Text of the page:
- Widespread. Africa, Asia, North, South, Central America, the Caribbean, Europe, Oceania. In Australia and many Pacific island countries.
- An invasive bush that grows in dense impenetrable clumps or as climbing vines over large areas, threatening improved pastures, plantations, native vegetation and animals, creating home to vermin, shelter for organisms carrying human disease, and providing combustible material for hotter than usual bushfires. Livestock and children at risk from poisonous seeds.
- Stems square, with or without spines, leaves in opposing pairs, each about 6 cm long, bright green, with serrated margins, covered in fine hairs. Flowers in a cluster about 3 cm across, white, cream, pink, orange and red. Fruit berry-like, purplish-black when mature, producing numerous seeds, remaining viable for several years.
- Spread: layering, by birds and mammals, and long distances in horticultural trade.
- Biosecurity: listed by IUCN among 100 of World's Worst Invasive Species. National legislation is needed to control its importation and release.
- Natural enemies: many have been reported but it is still a problem weed because of the many varieties and environments where it thrives.
- Cultural control: dig out; slashing; raking, ploughing, bulldozing; burning; revegetation using improved pastures, ground legumes, trees. All methods require checking for regrowth, and perhaps herbicide spot-treatment.
- Chemical control: in Australia: 2,4,-D (amine); 2,4-D + picloram; fluroxypyr; fluroxypyr + aminopyralid; glyphosate (and Fiji); glyphosate + metsulfuron-methyl; triclopyr; picloram + triclopyr + aminopyralid; triclopyr + picloram; picloram + aminopyralid; metsulfuron-methyl (and Fiji).
Pacific Pests, Pathogens, Weeds & Pesticides
Photo 2. Lantana camara; leaves with serrated margins, stems with small spines, and yellow, pink, and orange flowers. Berry-like fruit is shown.
Lantana camara. There are many sub-species and hundreds of varieties and hybrids of different colours, hairiness, thorniness, height, etc. that have been bred as ornamentals. There are also several species. Two groups are recognised worldwide: one with (few) or no spines (South and Central America, and the Caribbean), and the other with spines. The common variety in the Pacific islands is the one that is prickly. It is a member of the Verbenaceae.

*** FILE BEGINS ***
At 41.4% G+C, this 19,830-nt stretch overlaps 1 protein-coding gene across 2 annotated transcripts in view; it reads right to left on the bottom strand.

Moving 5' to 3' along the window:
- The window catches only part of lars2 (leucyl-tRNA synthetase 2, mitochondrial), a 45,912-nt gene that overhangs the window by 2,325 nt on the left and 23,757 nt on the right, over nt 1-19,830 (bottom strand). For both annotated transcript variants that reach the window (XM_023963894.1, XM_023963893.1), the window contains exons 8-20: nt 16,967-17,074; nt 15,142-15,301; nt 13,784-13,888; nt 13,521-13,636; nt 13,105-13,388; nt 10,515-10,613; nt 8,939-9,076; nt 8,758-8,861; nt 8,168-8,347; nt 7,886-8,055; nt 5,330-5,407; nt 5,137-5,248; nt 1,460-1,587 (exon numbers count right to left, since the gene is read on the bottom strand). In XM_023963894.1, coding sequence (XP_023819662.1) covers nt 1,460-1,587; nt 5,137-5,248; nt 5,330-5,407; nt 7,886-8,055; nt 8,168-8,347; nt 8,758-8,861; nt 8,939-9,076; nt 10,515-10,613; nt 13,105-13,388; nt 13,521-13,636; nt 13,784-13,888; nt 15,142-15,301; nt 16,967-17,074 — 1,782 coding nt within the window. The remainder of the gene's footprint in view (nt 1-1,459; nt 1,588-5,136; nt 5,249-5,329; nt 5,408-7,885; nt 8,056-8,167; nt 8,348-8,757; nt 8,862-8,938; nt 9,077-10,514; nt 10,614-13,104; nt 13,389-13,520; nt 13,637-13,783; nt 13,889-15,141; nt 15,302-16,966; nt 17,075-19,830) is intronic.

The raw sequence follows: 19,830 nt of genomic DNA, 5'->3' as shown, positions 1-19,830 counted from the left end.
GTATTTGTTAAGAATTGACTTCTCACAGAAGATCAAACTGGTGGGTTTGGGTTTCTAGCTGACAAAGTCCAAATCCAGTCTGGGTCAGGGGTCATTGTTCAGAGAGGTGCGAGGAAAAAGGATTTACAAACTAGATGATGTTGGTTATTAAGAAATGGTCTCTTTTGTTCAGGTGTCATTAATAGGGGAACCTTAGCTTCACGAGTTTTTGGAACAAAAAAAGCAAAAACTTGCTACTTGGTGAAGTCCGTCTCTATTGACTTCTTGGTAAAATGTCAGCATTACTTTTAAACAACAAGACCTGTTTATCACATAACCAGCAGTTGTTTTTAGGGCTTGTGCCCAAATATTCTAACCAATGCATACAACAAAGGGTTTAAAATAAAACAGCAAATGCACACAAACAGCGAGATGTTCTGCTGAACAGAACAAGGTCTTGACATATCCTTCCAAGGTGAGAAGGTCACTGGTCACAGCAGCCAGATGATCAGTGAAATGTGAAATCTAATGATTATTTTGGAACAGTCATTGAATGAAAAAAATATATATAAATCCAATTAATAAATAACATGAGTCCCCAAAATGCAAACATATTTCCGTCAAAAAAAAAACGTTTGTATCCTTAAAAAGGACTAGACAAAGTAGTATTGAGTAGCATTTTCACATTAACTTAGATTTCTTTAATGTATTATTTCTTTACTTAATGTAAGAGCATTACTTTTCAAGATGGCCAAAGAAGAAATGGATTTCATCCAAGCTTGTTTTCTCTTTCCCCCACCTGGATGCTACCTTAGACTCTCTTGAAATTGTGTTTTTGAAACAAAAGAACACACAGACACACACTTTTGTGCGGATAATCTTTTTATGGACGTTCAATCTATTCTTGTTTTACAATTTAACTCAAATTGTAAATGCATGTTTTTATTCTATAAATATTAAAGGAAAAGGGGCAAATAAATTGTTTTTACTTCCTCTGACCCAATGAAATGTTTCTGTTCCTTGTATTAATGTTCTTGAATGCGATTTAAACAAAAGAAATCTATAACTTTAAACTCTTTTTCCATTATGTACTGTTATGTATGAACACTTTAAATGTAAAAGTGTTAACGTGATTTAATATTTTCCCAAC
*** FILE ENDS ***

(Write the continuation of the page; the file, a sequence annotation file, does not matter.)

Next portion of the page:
AUTHORS Grahame Jackson & Aradhana Deesh
Information from 1Waterhouse DF, Norris KR (1987) Lantana camara Linnaeus Biological Control Pacific Prospects. Inkata Press. Melbourne; and Lantana (Lantana camara). Department of Agriculture and Fisheries. Biosecurity. Queensland; and CABI (2019) Lantana camara (lantana). Crop Protection Compendium. (https://www.cabi.org/cpc/datasheet/29771); and from CHAH (2011) Lantana camara L. WeedsAustralia - Profiles. Department of Sustainability, Environment, Water, Population and Communities. (https://profiles.ala.org.au/opus/weeds-australia/profile/Lantana%20camara). Photos 1,2&4 Gerald McCormak, Cook Islands Biodiversity & Natural Heritage. (http://cookislands.bishopmuseum.org). Photo 5 Coleoptera Chrysomedlidae t034 Octotoma scabripennis. Edithvale-Australia Insects. (https://www.flickr.com/photos/[email protected]/6462736025/).
Produced with support from the Australian Centre for International Agricultural Research under project HORT/2016/185: Responding to emerging pest and disease threats to horticulture in the Pacific islands, implemented by the University of Queensland and the Secretariat of the Pacific Community.